Once the patient is brought into the room the nurse must help transfer the patient onto the OR bed, put on safety straps, hook up leads, pulse ox, blood pressure cuff. Sometimes the anesthesiologist will do this. The nurse usually assists the anesthesiologist with intubation and may need to apply cricoid pressure if necessary. Once intubated the nurse can then do her own thing. Sometimes you have to do foleys, if not then the nurse begins to prep the patient..whether its betadine scrub with paint, ChoraPrep, Duraprep, or Hibiclens, it depends on the surgeon's preference. Once surgeons are gowned/gloved and the patient is draped (depending on what kind of surgery) cords are passed off the sterile field to be hooked up to electrical equipment, tubes hooked up to suction or irrigation, etc. Once everything is hooked up and turned on the nurse can then start her paper work; however, you must always keep your eyes and ears open....its easy to drift off into your own world. Of course you will be interrupted throughout the case, sometimes if the surgeons switch sides you will have to reposition their headlights, microscopes, foot pedals, etc. Some days you will have to get on your hands and knees. You may also have to run out of the room to gather supplies if they're not in the room. Our hospital has some of the worst preference cards so somedays my preceptor will have me running in and out of the room to get whatever we need. You may have to trouble shoot any malfunctions with equipment or switch out for new equipment but this is rare. (knock on wood)
    Some cases have specimens that must be sent to the lab, so the nurse has to prepare to collect it and send it off.
    In some facilities, you're the surgeon's secretary, you have to answer their pagers and cell phones, return calls for them. But i've heard in some places they don't allow surgeons to bring in their pagers or cell phones.
    Once surgery is over the nurse notifies recovery and a brief report may be given to the PACU nurse. Sometimes the surgeon will ask the circulator or scrub to clean up the patient and apply appropriate dressings. The circulator and anesthesiologist take the patient to recovery and finish up any left over paperwork. Then you go back to your assigned room and get ready for the next case.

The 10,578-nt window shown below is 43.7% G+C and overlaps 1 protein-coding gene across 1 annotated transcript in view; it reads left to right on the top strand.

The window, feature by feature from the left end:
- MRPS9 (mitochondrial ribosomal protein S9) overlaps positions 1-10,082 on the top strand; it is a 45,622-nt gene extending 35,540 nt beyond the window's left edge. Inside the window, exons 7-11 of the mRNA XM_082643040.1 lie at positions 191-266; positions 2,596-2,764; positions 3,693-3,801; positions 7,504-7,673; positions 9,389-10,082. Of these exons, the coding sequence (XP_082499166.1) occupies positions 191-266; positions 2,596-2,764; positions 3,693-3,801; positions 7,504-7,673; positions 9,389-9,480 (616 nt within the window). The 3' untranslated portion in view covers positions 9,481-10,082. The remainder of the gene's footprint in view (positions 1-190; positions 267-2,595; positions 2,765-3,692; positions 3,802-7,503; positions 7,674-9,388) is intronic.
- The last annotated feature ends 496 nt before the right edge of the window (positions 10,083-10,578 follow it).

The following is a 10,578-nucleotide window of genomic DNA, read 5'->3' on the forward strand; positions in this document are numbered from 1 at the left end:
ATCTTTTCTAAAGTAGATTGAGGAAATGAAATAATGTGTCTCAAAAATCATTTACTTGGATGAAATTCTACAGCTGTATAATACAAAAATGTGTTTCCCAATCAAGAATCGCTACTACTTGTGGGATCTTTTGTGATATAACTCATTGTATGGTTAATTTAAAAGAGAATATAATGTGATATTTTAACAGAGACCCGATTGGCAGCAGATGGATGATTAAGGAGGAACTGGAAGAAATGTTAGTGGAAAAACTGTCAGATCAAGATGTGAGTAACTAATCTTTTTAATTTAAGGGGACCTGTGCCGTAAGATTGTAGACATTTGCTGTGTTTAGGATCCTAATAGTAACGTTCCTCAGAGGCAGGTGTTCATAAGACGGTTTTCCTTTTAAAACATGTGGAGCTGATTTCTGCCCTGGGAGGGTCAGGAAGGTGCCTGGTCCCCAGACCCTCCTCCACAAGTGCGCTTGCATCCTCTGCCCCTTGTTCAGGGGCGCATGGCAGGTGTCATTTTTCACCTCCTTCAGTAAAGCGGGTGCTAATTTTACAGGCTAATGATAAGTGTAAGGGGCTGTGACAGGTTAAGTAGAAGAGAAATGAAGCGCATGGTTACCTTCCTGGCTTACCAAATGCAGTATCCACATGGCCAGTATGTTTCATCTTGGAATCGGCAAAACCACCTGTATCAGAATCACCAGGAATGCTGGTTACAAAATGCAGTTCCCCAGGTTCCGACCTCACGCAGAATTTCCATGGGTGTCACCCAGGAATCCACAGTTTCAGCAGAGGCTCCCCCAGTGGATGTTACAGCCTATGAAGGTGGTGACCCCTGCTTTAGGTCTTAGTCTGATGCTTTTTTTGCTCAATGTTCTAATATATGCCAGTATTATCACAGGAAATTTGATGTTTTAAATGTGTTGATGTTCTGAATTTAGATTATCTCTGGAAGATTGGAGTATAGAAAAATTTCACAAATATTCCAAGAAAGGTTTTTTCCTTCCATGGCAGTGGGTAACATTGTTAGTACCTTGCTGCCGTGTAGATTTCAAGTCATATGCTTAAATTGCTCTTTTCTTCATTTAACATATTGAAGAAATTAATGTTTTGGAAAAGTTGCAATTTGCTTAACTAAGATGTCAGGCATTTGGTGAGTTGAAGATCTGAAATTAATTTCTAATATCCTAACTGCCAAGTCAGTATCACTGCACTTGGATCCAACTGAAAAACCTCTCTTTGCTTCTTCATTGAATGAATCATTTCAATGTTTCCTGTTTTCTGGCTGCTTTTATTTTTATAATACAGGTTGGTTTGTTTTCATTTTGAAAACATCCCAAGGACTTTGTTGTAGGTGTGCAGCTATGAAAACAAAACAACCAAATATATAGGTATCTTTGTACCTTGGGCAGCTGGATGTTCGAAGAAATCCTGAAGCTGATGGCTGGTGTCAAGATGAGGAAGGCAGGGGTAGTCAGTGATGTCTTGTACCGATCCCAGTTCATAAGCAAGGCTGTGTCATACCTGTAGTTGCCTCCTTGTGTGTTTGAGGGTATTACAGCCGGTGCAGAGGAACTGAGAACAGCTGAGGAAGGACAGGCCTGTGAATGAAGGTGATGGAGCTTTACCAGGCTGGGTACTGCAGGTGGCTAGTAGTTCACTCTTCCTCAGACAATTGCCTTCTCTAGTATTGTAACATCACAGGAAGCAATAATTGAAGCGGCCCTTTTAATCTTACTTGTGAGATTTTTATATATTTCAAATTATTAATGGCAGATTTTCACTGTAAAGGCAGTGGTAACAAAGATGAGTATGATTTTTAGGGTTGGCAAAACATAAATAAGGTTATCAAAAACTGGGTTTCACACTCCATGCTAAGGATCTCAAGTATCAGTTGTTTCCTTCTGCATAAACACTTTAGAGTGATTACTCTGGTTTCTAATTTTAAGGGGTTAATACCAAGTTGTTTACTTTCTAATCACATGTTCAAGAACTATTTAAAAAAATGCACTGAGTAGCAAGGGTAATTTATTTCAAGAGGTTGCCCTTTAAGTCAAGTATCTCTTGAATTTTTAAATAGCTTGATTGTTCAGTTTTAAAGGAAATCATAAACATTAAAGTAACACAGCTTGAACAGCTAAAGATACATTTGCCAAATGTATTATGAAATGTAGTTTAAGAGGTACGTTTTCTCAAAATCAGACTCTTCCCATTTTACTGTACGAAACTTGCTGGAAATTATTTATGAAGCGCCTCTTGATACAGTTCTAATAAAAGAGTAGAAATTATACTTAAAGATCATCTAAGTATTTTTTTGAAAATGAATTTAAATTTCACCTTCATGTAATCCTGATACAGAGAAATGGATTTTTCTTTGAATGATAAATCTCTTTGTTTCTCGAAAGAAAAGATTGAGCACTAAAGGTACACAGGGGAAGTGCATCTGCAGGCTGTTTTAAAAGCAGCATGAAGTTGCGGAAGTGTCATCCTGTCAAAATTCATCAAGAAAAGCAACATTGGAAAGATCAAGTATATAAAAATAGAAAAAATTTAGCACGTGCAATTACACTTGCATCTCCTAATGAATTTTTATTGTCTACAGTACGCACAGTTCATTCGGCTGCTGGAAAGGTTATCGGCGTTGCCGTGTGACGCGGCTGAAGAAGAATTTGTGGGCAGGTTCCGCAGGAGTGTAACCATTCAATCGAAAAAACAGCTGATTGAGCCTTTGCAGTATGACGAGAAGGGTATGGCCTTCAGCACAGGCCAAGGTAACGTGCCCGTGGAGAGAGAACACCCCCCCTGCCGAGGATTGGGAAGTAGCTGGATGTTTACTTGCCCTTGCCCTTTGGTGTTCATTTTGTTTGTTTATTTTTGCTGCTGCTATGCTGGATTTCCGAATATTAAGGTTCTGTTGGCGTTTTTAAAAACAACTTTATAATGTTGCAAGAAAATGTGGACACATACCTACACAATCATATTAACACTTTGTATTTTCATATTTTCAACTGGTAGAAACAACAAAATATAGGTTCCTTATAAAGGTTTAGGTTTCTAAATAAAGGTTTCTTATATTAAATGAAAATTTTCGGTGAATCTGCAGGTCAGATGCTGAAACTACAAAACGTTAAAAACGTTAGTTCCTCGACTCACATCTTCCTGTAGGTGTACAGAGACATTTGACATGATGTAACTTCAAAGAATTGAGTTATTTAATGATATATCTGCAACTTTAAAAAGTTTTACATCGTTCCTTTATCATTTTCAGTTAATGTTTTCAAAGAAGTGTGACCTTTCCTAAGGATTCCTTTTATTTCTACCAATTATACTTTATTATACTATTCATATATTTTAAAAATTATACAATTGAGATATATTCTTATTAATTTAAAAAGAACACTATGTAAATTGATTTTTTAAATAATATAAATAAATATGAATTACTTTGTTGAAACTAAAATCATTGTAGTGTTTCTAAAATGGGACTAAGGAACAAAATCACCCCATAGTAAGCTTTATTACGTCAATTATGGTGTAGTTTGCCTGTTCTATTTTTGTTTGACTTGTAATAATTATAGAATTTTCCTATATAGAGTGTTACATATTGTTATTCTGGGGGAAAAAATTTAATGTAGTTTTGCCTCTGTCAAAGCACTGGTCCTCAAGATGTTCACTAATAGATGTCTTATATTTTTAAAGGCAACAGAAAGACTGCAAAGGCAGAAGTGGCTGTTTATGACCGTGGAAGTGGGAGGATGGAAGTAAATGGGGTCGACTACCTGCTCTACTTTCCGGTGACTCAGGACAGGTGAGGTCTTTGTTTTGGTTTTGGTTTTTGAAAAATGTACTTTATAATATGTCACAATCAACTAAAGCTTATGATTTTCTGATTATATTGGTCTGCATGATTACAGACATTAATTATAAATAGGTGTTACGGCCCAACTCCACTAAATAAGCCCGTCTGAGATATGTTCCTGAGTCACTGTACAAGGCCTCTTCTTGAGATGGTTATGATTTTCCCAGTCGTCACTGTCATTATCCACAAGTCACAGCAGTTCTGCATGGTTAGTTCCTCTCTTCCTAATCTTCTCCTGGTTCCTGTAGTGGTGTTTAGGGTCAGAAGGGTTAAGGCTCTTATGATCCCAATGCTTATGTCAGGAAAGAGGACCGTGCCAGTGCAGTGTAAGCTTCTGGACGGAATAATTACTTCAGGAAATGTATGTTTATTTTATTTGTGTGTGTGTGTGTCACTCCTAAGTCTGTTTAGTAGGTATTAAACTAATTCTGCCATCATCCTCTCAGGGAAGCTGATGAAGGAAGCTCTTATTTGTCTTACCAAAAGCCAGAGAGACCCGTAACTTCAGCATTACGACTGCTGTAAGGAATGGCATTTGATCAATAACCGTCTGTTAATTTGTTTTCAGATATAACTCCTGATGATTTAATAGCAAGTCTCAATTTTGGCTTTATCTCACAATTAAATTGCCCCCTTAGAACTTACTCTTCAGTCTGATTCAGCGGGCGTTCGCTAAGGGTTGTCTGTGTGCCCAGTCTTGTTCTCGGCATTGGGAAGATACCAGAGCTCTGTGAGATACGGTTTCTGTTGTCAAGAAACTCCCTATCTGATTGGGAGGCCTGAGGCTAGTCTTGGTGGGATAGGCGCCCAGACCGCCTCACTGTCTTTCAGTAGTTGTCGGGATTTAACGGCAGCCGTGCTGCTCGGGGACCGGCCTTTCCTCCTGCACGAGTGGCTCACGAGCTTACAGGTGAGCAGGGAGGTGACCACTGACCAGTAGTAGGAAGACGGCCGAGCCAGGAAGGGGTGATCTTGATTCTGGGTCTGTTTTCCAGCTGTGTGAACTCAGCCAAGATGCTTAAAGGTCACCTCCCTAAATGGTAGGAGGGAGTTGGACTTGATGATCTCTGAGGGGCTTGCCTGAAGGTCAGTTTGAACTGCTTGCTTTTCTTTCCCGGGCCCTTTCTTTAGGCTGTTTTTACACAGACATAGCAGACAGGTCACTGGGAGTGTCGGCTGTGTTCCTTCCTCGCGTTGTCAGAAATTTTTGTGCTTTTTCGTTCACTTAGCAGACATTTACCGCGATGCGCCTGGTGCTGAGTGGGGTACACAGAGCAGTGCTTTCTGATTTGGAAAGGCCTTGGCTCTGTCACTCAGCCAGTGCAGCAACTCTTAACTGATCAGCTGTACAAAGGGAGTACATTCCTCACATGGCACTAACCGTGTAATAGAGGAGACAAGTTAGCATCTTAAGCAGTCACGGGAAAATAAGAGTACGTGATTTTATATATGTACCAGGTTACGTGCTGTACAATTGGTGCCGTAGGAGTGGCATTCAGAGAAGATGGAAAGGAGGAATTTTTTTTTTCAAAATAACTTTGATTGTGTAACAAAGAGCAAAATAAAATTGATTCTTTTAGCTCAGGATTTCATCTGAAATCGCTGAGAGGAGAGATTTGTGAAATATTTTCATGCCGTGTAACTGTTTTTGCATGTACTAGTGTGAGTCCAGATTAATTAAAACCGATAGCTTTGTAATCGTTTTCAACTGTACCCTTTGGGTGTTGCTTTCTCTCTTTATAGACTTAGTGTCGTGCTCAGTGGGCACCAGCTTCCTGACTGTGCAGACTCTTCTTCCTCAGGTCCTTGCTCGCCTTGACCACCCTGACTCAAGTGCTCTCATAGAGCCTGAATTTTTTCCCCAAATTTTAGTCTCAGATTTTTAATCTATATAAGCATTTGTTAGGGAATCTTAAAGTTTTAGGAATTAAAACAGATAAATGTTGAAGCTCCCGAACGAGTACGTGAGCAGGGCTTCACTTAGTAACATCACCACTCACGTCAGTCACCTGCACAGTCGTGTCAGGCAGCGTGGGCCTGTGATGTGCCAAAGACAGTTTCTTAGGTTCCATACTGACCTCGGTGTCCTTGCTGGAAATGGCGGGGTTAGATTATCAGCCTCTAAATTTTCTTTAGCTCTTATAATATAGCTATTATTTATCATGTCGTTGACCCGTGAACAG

The beginning and the end of cases can be frustrating because its the busiest, there is so much going on.
    Good luck!

  4. by   sarcasmo
    Excellent post IsseyM. I am an OR circulator, and that is an excellent summary of what I do day in and day out. Something else I want to add is that we do a lot of patient education, especially during our pre-op interview. We make sure the patient understands what is going to happen to them while they are in the OR, what to expect when they wake up, and to some degree, what to expect during their recovery period. We have a very limited few minutes to establish a repoire with these people who are turning themselves over to us, and we must make sure they have faith that we are going to take care of them in the very special environment of the OR. The majority of patients are asleep, with no conscious thoughts or movements....they depend on the OR team for breath, warmth, safety, dignity, etc. In the hospital where I work, the OR prides itself on looking at the patient's family as part of our responsibility as well. We keep family members up to date on surgical progress with hourly phone calls (depending on the case) and reassurances that things are going well and their family member is safe and well cared for. So we do a lot of technical work, but we do a lot of emotional and mental work too. It is very rewarding as I am sure you are discovering! It's fun to see a "new" OR nurse excited about her job!
  5. by   IsseyM
    Oh yeah Sarcasmo, i forgot about patient teaching. See i knew i would leave out some important details. I don't realize how much i teach, something my instructors used to tell me regularly. Thank you for the positive compliment on my post. I appreciate it. I'm glad i chose the OR.